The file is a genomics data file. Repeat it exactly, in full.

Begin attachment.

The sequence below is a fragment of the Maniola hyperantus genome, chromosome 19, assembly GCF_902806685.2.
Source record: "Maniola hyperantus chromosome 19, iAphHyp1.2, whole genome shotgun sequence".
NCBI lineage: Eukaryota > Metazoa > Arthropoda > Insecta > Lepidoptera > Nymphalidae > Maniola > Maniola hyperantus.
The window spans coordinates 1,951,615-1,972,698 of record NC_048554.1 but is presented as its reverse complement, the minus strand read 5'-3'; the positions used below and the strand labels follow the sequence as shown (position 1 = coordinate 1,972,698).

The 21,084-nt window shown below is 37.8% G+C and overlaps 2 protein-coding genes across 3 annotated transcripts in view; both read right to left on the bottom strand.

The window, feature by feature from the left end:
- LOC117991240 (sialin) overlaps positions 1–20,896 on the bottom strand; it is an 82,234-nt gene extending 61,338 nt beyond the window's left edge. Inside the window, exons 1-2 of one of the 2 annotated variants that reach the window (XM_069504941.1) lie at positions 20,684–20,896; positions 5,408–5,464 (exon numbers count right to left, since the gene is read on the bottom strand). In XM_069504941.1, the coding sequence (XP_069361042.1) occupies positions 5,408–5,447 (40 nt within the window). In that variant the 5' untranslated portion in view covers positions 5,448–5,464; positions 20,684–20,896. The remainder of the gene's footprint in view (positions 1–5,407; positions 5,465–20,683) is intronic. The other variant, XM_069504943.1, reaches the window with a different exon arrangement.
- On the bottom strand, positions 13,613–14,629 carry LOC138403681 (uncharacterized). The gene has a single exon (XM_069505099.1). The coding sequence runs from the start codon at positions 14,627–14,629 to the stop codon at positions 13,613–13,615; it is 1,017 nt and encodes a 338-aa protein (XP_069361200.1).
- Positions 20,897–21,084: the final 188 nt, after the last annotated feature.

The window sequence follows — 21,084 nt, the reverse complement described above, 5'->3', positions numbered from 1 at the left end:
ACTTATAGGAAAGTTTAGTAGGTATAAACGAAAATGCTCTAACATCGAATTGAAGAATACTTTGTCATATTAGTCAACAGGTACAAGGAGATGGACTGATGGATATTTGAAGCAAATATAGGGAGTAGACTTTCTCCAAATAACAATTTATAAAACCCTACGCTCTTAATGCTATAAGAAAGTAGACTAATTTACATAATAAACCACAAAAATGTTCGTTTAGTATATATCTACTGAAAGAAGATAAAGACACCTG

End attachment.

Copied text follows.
The sequence below is a fragment of the Maniola hyperantus genome, chromosome 19, assembly GCF_902806685.2.
Source record: "Maniola hyperantus chromosome 19, iAphHyp1.2, whole genome shotgun sequence".
NCBI lineage: Eukaryota > Metazoa > Arthropoda > Insecta > Lepidoptera > Nymphalidae > Maniola > Maniola hyperantus.
The window spans coordinates 1,951,615-1,972,698 of record NC_048554.1 but is presented as its reverse complement, the minus strand read 5'-3'; the positions used below and the strand labels follow the sequence as shown (position 1 = coordinate 1,972,698).

The 21,084-nt window shown below is 37.8% G+C and overlaps 2 protein-coding genes across 3 annotated transcripts in view; both read right to left on the bottom strand.

The window, feature by feature from the left end:
- LOC117991240 (sialin) overlaps positions 1–20,896 on the bottom strand; it is an 82,234-nt gene extending 61,338 nt beyond the window's left edge. Inside the window, exons 1-2 of one of the 2 annotated variants that reach the window (XM_069504941.1) lie at positions 20,684–20,896; positions 5,408–5,464 (exon numbers count right to left, since the gene is read on the bottom strand). In XM_069504941.1, the coding sequence (XP_069361042.1) occupies positions 5,408–5,447 (40 nt within the window). In that variant the 5' untranslated portion in view covers positions 5,448–5,464; positions 20,684–20,896. The remainder of the gene's footprint in view (positions 1–5,407; positions 5,465–20,683) is intronic. The other variant, XM_069504943.1, reaches the window with a different exon arrangement.
- On the bottom strand, positions 13,613–14,629 carry LOC138403681 (uncharacterized). The gene has a single exon (XM_069505099.1). The coding sequence runs from the start codon at positions 14,627–14,629 to the stop codon at positions 13,613–13,615; it is 1,017 nt and encodes a 338-aa protein (XP_069361200.1).
- Positions 20,897–21,084: the final 188 nt, after the last annotated feature.

The window sequence follows — 21,084 nt, the reverse complement described above, 5'->3', positions numbered from 1 at the left end:
ACTTATAGGAAAGTTTAGTAGGTATAAACGAAAATGCTCTAACATCGAATTGAAGAATACTTTGTCATATTAGTCAACAGGTACAAGGAGATGGACTGATGGATATTTGAAGCAAATATAGGGAGTAGACTTTCTCCAAATAACAATTTATAAAACCCTACGCTCTTAATGCTATAAGAAAGTAGACTAATTTACATAATAAACCACAAAAATGTTCGTTTAGTATATATCTACTGAAAGAAGATAAAGACACCTG